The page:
In Becoming Active Citizens Tom Driscoll and Shawn W. McCusker offer a compendium of the latest approaches and ideas in civic education. Their ideas equip teachers across academic disciplines with the tools to navigate this ever-changing landscape, writes Sarah Cooper.
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In Ready-to-Use Resources for Grit in the Classroom, Sanguras calls on her extensive experience to create a book that will assist teachers in their goals to help students to develop passion, perseverance, and commitment – the three components of grit – writes Anne Anderson.
While logic and skill are two important elements in advancing math knowledge, students also need to be immersed in the language of math to succeed. Kathleen Palmieri brainstormed with her fifth graders to develop fun strategies that help them understand and apply math terms.
In Start Here Start Now, Liz Kleinrock explores the challenges educators face in bringing Antibias and Antiracist work into the classroom. Kleinrock writes with humor and empathy, says teacher leader Jeny Randall, offering simple-to-implement strategies for every subject and school setting.
While coping strategies can help those facing burnout, teaching careers are more sustainable when educators also slash workload and stress-inducers. Jenny Grant Rankin looks at the burnout pandemic and urges teachers to reduce grading and focus on planning quality lessons.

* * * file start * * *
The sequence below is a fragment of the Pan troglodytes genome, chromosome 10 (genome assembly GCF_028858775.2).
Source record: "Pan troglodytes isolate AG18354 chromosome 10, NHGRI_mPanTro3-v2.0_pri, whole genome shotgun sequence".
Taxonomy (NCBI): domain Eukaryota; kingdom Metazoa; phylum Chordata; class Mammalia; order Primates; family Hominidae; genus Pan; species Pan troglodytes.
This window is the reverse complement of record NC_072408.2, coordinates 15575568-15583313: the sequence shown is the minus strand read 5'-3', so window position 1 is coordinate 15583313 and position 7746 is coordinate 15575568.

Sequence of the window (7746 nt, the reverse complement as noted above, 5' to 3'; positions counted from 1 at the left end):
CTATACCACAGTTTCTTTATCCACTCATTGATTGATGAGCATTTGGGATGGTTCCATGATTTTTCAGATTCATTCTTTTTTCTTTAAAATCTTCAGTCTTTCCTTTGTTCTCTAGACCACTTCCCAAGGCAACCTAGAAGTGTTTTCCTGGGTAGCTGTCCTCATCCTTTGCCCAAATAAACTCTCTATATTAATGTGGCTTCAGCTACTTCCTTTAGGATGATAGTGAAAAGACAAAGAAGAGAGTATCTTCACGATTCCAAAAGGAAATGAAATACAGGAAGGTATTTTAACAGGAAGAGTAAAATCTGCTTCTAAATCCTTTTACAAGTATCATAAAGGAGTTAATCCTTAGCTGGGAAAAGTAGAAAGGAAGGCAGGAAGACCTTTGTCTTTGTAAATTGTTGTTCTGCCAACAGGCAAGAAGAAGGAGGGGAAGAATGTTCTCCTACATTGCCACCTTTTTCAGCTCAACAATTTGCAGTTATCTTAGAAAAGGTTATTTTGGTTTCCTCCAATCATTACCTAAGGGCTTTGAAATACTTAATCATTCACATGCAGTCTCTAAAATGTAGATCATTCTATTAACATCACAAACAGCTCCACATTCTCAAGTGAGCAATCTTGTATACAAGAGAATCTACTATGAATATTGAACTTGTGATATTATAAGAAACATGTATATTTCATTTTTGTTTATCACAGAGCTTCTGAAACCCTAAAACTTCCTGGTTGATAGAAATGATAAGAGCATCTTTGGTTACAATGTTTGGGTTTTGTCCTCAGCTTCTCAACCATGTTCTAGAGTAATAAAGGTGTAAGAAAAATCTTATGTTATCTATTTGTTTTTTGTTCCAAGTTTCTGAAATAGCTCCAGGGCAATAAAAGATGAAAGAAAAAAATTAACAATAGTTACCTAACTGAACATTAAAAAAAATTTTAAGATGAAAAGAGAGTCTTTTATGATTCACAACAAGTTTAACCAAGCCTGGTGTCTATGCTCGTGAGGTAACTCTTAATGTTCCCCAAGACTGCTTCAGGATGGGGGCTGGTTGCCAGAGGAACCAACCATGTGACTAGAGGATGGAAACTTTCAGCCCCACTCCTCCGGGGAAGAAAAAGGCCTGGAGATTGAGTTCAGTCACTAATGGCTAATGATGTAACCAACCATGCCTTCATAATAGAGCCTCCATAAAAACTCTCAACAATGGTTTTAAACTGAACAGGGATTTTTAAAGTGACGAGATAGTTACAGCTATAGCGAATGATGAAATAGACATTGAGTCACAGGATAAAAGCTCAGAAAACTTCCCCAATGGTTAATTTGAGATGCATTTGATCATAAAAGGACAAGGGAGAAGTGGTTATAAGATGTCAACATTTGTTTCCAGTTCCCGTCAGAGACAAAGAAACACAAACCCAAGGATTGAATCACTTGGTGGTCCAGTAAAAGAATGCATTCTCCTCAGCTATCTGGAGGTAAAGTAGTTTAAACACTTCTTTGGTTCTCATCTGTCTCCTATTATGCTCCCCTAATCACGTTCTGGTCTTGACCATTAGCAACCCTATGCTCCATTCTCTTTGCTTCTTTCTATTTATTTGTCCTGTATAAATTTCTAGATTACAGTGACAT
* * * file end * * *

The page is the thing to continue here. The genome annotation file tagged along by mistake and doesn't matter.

Katie Caprino offers three ideas for using Zillah Bethell’s YA novel The Shark Caller to engage your middle grades ELA students in social emotional learning. Caprino’s activities build on how the young characters interact as they face the impact of deaths in their families.
As disinformation proliferates, schools need a better solution than perfunctory media literacy education, say these digital citizenship advocates. When students achieve full “media fluency,” they will not only understand disinformation exists but have the tools to outflank it.
In The Power of Teaching Vulnerably David Rockower explains how personal, relational, and dialogic vulnerability can help educators build healthy classroom dialogue. Amy Estersohn would have liked more guidance for teachers facing job loss if they discuss sensitive topics.
Teaching academic content is less about receiving students who are ready to learn and more about creating conditions to support learning. Tan Huynh shares a geography lesson he designed to meet three conditions multilinguals need to learn content and language simultaneously.
This school year the chronic student supplies problem has been worsened by lack of school funding, inflation, increasing expectations for digital devices, and the pandemic’s devastating financial impact. Middle grades teacher Dina Strasser shares one equitable solution.